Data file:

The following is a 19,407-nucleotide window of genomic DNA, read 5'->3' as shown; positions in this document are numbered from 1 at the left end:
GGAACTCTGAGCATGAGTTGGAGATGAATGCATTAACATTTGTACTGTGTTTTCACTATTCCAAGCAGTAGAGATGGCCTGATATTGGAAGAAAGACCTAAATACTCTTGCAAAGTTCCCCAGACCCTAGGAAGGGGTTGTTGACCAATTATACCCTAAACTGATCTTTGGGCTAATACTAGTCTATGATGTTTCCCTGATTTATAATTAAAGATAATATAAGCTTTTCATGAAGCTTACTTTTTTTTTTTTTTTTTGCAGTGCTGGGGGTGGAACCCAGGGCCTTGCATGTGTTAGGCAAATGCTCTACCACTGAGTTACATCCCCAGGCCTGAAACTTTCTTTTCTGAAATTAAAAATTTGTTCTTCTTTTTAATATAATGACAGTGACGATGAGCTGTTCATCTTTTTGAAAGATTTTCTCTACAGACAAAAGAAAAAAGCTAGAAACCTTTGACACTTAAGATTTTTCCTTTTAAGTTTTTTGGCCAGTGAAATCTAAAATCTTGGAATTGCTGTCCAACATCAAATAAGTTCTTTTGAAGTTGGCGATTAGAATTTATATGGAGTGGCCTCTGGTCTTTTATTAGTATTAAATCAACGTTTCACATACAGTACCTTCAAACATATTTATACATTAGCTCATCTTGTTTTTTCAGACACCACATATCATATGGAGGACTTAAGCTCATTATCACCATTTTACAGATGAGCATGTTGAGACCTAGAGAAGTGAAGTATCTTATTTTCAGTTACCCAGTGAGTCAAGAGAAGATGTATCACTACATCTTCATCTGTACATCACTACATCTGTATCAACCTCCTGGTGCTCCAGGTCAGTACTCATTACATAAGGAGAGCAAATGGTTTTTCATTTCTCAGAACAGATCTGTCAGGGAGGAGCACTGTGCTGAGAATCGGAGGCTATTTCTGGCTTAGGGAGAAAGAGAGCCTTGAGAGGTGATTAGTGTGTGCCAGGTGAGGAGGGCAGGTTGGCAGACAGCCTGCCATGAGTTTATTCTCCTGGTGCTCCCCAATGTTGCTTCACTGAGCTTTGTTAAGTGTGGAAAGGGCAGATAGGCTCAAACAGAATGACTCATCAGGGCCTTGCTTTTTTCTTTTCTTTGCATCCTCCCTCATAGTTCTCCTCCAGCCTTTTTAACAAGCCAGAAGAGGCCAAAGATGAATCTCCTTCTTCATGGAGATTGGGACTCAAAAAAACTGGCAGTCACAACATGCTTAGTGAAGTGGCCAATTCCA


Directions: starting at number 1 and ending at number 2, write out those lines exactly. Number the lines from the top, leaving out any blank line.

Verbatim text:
The following is a 19,407-nucleotide window of genomic DNA, read 5'->3' as shown; positions in this document are numbered from 1 at the left end:
GGAACTCTGAGCATGAGTTGGAGATGAATGCATTAACATTTGTACTGTGTTTTCACTATTCCAAGCAGTAGAGATGGCCTGATATTGGAAGAAAGACCTAAATACTCTTGCAAAGTTCCCCAGACCCTAGGAAGGGGTTGTTGACCAATTATACCCTAAACTGATCTTTGGGCTAATACTAGTCTATGATGTTTCCCTGATTTATAATTAAAGATAATATAAGCTTTTCATGAAGCTTACTTTTTTTTTTTTTTTTTGCAGTGCTGGGGGTGGAACCCAGGGCCTTGCATGTGTTAGGCAAATGCTCTACCACTGAGTTACATCCCCAGGCCTGAAACTTTCTTTTCTGAAATTAAAAATTTGTTCTTCTTTTTAATATAATGACAGTGACGATGAGCTGTTCATCTTTTTGAAAGATTTTCTCTACAGACAAAAGAAAAAAGCTAGAAACCTTTGACACTTAAGATTTTTCCTTTTAAGTTTTTTGGCCAGTGAAATCTAAAATCTTGGAATTGCTGTCCAACATCAAATAAGTTCTTTTGAAGTTGGCGATTAGAATTTATATGGAGTGGCCTCTGGTCTTTTATTAGTATTAAATCAACGTTTCACATACAGTACCTTCAAACATATTTATACATTAGCTCATCTTGTTTTTTCAGACACCACATATCATATGGAGGACTTAAGCTCATTATCACCATTTTACAGATGAGCATGTTGAGACCTAGAGAAGTGAAGTATCTTATTTTCAGTTACCCAGTGAGTCAAGAGAAGATGTATCACTACATCTTCATCTGTACATCACTACATCTGTATCAACCTCCTGGTGCTCCAGGTCAGTACTCATTACATAAGGAGAGCAAATGGTTTTTCATTTCTCAGAACAGATCTGTCAGGGAGGAGCACTGTGCTGAGAATCGGAGGCTATTTCTGGCTTAGGGAGAAAGAGAGCCTTGAGAGGTGATTAGTGTGTGCCAGGTGAGGAGGGCAGGTTGGCAGACAGCCTGCCATGAGTTTATTCTCCTGGTGCTCCCCAATGTTGCTTCACTGAGCTTTGTTAAGTGTGGAAAGGGCAGATAGGCTCAAACAGAATGACTCATCAGGGCCTTGCTTTTTTCTTTTCTTTGCATCCTCCCTCATAGTTCTCCTCCAGCCTTTTTAACAAGCCAGAAGAGGCCAAAGATGAATCTCCTTCTTCATGGAGATTGGGACTCAAAAAAACTGGCAGTCACAACATGCTTAGTGAAGTGGCCAATTCCA